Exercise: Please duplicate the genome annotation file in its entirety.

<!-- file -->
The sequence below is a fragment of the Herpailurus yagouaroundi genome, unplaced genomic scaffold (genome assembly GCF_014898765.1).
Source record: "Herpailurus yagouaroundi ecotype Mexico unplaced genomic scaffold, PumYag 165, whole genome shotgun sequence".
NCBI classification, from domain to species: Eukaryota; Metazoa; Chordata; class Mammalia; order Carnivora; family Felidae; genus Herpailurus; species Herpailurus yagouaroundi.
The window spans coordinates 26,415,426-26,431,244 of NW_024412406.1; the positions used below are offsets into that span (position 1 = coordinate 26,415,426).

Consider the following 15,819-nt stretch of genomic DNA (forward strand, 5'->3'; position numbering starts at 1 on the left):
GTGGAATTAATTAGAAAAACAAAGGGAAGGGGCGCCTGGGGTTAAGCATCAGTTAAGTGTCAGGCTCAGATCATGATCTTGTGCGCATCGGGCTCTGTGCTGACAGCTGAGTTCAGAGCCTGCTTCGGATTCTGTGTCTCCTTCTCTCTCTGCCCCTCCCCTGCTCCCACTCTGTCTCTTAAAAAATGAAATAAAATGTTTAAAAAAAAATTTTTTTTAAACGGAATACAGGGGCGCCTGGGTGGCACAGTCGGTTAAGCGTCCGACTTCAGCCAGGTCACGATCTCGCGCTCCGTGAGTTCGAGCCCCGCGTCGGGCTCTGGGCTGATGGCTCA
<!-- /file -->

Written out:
The sequence below is a fragment of the Herpailurus yagouaroundi genome, unplaced genomic scaffold (genome assembly GCF_014898765.1).
Source record: "Herpailurus yagouaroundi ecotype Mexico unplaced genomic scaffold, PumYag 165, whole genome shotgun sequence".
NCBI classification, from domain to species: Eukaryota; Metazoa; Chordata; class Mammalia; order Carnivora; family Felidae; genus Herpailurus; species Herpailurus yagouaroundi.
The window spans coordinates 26,415,426-26,431,244 of NW_024412406.1; the positions used below are offsets into that span (position 1 = coordinate 26,415,426).

Consider the following 15,819-nt stretch of genomic DNA (forward strand, 5'->3'; position numbering starts at 1 on the left):
GTGGAATTAATTAGAAAAACAAAGGGAAGGGGCGCCTGGGGTTAAGCATCAGTTAAGTGTCAGGCTCAGATCATGATCTTGTGCGCATCGGGCTCTGTGCTGACAGCTGAGTTCAGAGCCTGCTTCGGATTCTGTGTCTCCTTCTCTCTCTGCCCCTCCCCTGCTCCCACTCTGTCTCTTAAAAAATGAAATAAAATGTTTAAAAAAAAATTTTTTTTAAACGGAATACAGGGGCGCCTGGGTGGCACAGTCGGTTAAGCGTCCGACTTCAGCCAGGTCACGATCTCGCGCTCCGTGAGTTCGAGCCCCGCGTCGGGCTCTGGGCTGATGGCTCA